How Do American Pension Plans Stack Up Against the Rest of the World?

Money

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As more Americans work longer and struggle to save for retirement, it makes you wonder how other countries are doing. Have they got it all figured out? Are Americans missing out on a great plan that would provide more security for our seniors? As you’ll find out, there is no such thing as a perfect retirement plan. While some may be a bit better than others, every country has its struggles. Curious about how the U.S. compares to other countries? Here’s a look at a few retirement plans from around the world. 

United Kingdom 

The U.K. put an end to fixed retirement in 2011, preventing employers from forcing their staff to quit just because they were 65 or older. If you’re a male who was born before December 6, 1953, you can begin drawing a state pension at 65, while women born after April 5, 1950, but before December 6, 1953, can also draw a state pension. A new proposal by the U.K. government could increase the pension age to 67, mainly because of longer life expectancies. The U.K. also allows workers to delay claiming their state pension, making some eligible for extra state pension funds or a lump-sum payment when they do decide to claim it. Interested in how the U.K. is doing when it comes to saving for retirement? A 2013 HSBC Bank Survey showed the average retirement savings in the U.K. is about $122,000 for men and $88,425 for women. Those who had financial plans in place and listened to the guidance of a financial planner averaged quite a bit more at $205,213.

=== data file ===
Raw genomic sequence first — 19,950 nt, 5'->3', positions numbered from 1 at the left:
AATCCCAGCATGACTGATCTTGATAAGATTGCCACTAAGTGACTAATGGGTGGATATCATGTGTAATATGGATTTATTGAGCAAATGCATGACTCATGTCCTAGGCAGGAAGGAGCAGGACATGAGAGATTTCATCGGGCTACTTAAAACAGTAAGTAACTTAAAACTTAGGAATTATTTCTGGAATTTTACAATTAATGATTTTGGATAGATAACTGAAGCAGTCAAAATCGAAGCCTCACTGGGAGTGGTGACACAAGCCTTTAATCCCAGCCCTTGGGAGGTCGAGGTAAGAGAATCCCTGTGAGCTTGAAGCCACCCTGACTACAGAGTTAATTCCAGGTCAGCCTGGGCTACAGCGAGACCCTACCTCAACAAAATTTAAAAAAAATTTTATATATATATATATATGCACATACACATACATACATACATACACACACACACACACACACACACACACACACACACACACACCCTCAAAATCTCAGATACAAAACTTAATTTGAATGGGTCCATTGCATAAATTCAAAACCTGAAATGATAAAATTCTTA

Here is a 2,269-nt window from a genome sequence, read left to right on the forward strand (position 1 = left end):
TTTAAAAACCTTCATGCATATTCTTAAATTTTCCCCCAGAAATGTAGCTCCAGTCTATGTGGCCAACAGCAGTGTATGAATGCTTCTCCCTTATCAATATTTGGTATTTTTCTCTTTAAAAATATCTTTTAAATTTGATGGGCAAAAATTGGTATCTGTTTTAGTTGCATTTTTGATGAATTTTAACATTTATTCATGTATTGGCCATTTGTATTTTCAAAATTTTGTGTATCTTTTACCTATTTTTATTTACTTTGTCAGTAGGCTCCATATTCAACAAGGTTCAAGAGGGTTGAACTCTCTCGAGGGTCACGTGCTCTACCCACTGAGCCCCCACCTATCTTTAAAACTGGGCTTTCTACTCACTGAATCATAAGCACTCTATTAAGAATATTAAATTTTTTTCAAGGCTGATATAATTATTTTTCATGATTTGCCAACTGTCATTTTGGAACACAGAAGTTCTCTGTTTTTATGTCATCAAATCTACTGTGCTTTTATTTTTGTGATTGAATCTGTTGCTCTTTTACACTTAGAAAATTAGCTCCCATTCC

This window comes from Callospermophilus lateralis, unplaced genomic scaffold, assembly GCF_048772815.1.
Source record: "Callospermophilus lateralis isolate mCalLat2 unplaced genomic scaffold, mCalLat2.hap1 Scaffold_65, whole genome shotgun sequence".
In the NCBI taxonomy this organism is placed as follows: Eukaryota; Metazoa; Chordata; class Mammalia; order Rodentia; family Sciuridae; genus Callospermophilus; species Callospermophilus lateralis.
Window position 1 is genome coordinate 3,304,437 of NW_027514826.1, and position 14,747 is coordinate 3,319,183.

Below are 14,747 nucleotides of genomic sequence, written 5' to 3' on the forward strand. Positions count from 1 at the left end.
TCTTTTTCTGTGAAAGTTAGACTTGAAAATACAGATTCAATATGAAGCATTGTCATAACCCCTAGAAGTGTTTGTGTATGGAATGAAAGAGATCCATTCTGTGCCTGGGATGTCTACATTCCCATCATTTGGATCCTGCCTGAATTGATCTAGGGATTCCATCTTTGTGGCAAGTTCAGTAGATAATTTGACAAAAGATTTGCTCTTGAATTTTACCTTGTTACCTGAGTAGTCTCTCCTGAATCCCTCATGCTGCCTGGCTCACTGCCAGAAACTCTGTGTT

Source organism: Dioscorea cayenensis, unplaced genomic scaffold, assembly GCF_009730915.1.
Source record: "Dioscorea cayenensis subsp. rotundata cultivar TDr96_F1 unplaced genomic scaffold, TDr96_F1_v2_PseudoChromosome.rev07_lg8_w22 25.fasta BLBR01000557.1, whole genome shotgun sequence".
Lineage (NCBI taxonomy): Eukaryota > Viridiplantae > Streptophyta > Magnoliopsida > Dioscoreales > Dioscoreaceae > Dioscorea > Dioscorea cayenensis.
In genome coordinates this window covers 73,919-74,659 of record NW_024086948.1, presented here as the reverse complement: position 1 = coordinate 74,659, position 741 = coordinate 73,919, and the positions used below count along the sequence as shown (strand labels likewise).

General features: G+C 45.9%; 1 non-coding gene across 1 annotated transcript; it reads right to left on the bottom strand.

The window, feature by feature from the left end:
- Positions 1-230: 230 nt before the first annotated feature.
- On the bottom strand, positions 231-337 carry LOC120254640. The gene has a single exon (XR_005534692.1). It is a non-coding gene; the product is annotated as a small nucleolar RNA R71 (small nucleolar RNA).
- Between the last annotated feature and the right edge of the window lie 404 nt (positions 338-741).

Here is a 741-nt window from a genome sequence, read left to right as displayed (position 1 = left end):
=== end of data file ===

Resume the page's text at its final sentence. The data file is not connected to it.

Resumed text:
Australia

Aussies refer to their Social Security program as Age Pension. To qualify, you need to be at least 65 and meet the ten-year qualifying Australian residence requirements, and factors such as income and assets impact how much pension a worker will get. Beginning July 1, 2017, the Age Pension qualifying age will increase to 65 1/2 and will continue to rise by six months every two years, reaching 67 by July 1, 2023. Australian citizens are required to put away 9 percent of their salaries into a superannuation account. A report titled Rise of the Grudge Workforce released in December by Suncorp Superannuation predicts the number of Australians working after age 65 will rise by 52 percent over the next ten years. The Association of Superannuation Funds of Australia calculates that a retiree now needs $430,000, or $510,000 for couples, to enjoy retirement, according to Hub Pages. However, Suncorp statistics show that at least one-third of Aussie baby boomers have less than $100,000 in their superannuation.